I'm about to replace the weatherboards on one side of my house and will take the opportunity to add insulation and line the wall with building paper. Unfortunately I haven't been able to get advice on how or what to use to seal around the fitted windows and the building paper. There is a lot of info when installing a new window but not for one that is already in place.

Thanks.

5 posts
Posted 7 Apr 14 7:05 PM
Hi Penny, I think from memory (I'm away from home currently) the box will take pieces of wood up to 17 inches long. I am pleased with the heat output, though it is less than the Jotul we had (about 15kW vs 22kW). You will get more heat without the wetback attached. I'm sure it uses less wood, though it prefers the wood cut a bit smaller than other burners. We have pine, eucalyptus and wattle trees in the back paddock that we burn after drying for 1-2 years. Main thing is to burn the driest wood first and you'll get the most heat output.

2 posts
Posted 7 Apr 14 6:19 PM
Hi Richard thank you for your reply. Unfortunately because the cylinder isn't set up for a wet back and it's only 2 years old it isn't really worth putting in the wetback. Are you pleased with the heat it puts out and do you think it uses less wood than a conventional wood burner? My husband is rather skeptical of the size of the fire box. What sort of wood do you use on it? We would mainly be using pine. Thanks again


5 posts
Posted 7 Apr 14 3:59 PM
Yes I think it's worth it. However if I could do it again I would have set the fireplace a bit higher with the optional log storage underneath.

I have noticed the steel lip at the bottom of the door has warped over the 3-4 years I have been using this fireplace, and it has blocked off one of the air inlets. I will take that up with the installer.

Also, the installer (Watermart in Masterton) forgot to put a regulator on the hot water cylinder when the wetback was attached, resulting in near boiling water coming from the taps, and putting cracks in the (new) bathroom sink and wrecking the kitchen tap.

2 posts
Posted 7 Apr 14 3:00 PM
Hi I am also looking at the Pyroclassic as an option for a 2 year old house. One of the things that attract me is the fact it uses less wood and it isn't a huge bulky thing to look at. I would really love to hear from people who have one who could share their truthful opinions on them. Thanks very much.

1 posts
Posted 5 Apr 14 11:37 AM
Hi
My husband and I are wanting to meet vegans or vegetarians who are interested in either just renting a house together but more so renting (to begin with) and some organic land together. We would like to grow organic vegetables/produce semi commercially with others.
So we are both looking for vegetarians to live with and a house and land to grow organic produce on.
I am a horticulturist with a landscape business and have leased land before successfully. Anyone interested or has any ideas please contact me at tonigrows@gmail.com
Thanks :)


460 posts
Posted 4 Apr 14 7:57 AM
Hello "Southernvegan',

A ‘’whaling’ is another name for a horizontal batten, much the same as a girt – ‘firing’ means fixing a packer to the poles to correct if they are not true to plane or alignment.

If you do not intend the structure to be a residence as defined by your Local Authority then you do not have to strictly meet the code NZS3604, and you can line out with plywood fixed at centers different and in excess of 600mm.

The only downside is that any future sale might be affected as a LIM report could highlight the structure as a non-habitable. If you do not view this as important and the result gives you a cheaper method of improving your comfort level then proceed as ’case’ suggests.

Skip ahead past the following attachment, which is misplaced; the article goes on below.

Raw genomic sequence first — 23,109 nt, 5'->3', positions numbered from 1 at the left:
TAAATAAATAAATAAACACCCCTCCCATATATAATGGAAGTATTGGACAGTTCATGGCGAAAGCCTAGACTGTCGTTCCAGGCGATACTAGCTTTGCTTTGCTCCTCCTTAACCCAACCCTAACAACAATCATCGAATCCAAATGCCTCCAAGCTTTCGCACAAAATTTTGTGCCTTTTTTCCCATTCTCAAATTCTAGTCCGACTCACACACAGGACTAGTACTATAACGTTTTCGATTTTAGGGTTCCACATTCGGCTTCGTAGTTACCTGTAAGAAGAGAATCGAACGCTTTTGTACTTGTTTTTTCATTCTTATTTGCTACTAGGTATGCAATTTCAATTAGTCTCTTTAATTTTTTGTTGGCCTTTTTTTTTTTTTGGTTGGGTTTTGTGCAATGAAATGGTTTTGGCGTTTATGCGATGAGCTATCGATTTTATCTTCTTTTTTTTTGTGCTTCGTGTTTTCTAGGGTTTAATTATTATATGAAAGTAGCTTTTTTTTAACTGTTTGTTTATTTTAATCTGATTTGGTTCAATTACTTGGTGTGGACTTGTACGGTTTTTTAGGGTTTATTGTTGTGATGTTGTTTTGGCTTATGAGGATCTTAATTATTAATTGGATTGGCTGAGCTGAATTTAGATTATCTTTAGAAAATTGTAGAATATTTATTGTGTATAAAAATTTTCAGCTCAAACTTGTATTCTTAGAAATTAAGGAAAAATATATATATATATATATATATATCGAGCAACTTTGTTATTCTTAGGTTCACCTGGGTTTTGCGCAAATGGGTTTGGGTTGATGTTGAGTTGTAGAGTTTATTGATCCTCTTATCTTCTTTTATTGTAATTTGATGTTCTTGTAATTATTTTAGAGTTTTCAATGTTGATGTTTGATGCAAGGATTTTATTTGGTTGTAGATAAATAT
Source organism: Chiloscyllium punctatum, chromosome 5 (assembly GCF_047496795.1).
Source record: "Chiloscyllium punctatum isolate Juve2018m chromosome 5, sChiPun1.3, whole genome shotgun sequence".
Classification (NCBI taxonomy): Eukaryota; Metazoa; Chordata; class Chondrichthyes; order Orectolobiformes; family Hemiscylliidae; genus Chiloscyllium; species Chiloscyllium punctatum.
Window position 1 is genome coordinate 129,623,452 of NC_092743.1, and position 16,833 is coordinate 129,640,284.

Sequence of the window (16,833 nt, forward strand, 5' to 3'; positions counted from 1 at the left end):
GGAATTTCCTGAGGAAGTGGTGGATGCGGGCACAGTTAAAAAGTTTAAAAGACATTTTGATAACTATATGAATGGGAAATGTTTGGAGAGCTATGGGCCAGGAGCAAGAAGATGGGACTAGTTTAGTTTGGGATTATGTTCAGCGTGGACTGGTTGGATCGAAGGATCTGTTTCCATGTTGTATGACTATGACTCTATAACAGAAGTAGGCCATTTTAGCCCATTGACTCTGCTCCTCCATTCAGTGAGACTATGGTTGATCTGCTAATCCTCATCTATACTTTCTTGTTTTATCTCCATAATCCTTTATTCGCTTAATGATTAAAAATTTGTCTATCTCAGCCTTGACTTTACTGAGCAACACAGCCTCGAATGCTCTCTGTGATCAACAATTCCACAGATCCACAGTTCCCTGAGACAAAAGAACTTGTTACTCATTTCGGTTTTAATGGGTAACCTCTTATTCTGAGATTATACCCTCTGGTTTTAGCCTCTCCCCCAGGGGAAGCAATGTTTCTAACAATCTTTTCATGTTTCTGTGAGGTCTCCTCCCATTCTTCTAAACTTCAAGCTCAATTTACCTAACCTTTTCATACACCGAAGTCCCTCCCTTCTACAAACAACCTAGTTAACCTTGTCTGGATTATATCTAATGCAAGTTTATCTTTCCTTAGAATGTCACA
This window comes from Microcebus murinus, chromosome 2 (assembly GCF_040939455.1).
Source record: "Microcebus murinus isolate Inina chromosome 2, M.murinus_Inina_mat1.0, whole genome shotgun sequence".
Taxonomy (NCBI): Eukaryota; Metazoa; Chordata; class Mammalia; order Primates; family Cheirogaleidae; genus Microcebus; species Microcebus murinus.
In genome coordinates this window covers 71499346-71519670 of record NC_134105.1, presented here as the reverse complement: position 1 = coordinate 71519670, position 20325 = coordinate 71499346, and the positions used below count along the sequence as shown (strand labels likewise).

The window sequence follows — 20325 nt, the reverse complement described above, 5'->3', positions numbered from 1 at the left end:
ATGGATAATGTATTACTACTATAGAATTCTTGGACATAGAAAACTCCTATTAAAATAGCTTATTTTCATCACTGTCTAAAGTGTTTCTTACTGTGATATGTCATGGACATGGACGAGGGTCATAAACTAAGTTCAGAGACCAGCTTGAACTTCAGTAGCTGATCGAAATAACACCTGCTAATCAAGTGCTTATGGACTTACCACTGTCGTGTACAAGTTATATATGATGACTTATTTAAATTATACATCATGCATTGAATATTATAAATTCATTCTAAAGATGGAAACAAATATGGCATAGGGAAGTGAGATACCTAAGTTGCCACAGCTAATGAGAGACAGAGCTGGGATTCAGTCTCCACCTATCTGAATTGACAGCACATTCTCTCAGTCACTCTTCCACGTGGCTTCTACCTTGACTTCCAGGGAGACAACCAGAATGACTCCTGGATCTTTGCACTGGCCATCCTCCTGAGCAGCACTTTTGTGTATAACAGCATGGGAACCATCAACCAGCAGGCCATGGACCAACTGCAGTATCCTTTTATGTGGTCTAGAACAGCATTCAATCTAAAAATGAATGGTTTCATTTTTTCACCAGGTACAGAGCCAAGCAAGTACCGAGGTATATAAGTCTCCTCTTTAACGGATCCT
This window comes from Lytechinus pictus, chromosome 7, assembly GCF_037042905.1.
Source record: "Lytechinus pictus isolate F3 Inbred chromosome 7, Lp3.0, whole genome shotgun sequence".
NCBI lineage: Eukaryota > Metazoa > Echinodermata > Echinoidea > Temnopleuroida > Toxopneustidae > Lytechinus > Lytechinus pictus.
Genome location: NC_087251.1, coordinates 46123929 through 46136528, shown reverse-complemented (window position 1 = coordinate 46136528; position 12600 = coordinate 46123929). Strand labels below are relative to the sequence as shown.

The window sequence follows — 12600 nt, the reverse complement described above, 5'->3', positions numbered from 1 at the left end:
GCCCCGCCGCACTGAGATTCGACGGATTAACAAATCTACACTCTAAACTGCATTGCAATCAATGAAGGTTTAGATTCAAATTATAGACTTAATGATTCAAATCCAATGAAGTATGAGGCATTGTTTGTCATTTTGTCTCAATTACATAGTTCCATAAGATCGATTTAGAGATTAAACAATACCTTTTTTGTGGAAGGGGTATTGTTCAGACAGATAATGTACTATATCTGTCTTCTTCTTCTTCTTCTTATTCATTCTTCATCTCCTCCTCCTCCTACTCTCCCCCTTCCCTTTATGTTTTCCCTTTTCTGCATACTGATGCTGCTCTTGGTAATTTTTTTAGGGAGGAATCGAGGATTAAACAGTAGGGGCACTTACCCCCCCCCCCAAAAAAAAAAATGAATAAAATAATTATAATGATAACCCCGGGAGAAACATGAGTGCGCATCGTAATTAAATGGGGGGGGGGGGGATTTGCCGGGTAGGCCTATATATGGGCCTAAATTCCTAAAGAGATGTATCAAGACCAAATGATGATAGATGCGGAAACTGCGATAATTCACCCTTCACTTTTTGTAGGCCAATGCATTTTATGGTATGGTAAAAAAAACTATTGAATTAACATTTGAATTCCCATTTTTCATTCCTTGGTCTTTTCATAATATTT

Rex

38 posts
Posted 3 Apr 14 10:57 PM
The problem with plugin smart lights is that you cant turn them on with your phone if the wall light switch is off. And its alot easier to turn off a light switch on your way out the door then unlocking your phone and opening an app.

The smarts needs to be at the switch where the power is always on. There are few companies that do this for nz voltage but start at around $100

I have had remote lighting in my house for around 10 years and i only use the remote about 10 times a year if im lucky.

1 posts
Posted 3 Apr 14 1:36 PM
Hi there,

I have followed ECOBOB for a long time now, and now I am seeing a product around that I would like your take on.

They are these new Wifi Controlled LED Lights bulbs, that do your normal home lighting as well as colours and even have disco modes etc in them. The most well known of them is Philips HUE but these are really really expensive.

This is a video I found on youtube of a New Zealand company doing them
<a href="http://youtu.be/eJajz3KjjKQ">Wifi Lights Video</a>
http://youtu.be/eJajz3KjjKQ

Probably still a bit expensive for my liking, but I do like all of the features and the fact that they are actually sold here in nz, and fit our fitting, and do Android and iPhone (vs. only iPhone with philips HUE)

With the prices of LEDs coming down is it a product that you are likely to see everywhere soon?

The real selling point for this product, in my opinion, is that there is no wiring or anything like that required to get them going. You literally put the bulb in, download an app, and then start controlling your lights over the internet and doing your disco (or mood lighting if the situation calls for it...)

Is it just me or does this really look like where home lighting is heading?

I would love to get your views on whether or not these would be suitible for lighting in the home and/or business, and what (if any) limitations it might have.


67 posts
Posted 3 Apr 14 5:24 AM
hi southernvegas,
the girts were at 900 centres. the battens were 70 by 35 finger jointed ceiling batten. I used continuous rolls of batts so the centres didn't matter.

3 posts
Posted 2 Apr 14 10:01 PM
Hi case,
Interesting! Were your girts at 600 spacings? What size were the battens you used for the ply?

3 posts
Posted 2 Apr 14 10:00 PM
Hi Rex,
What do you mean by 'whaling' and 'firing' the ply?
Has DPC and permits. Just want to make it a warm base, it will eventually be a studio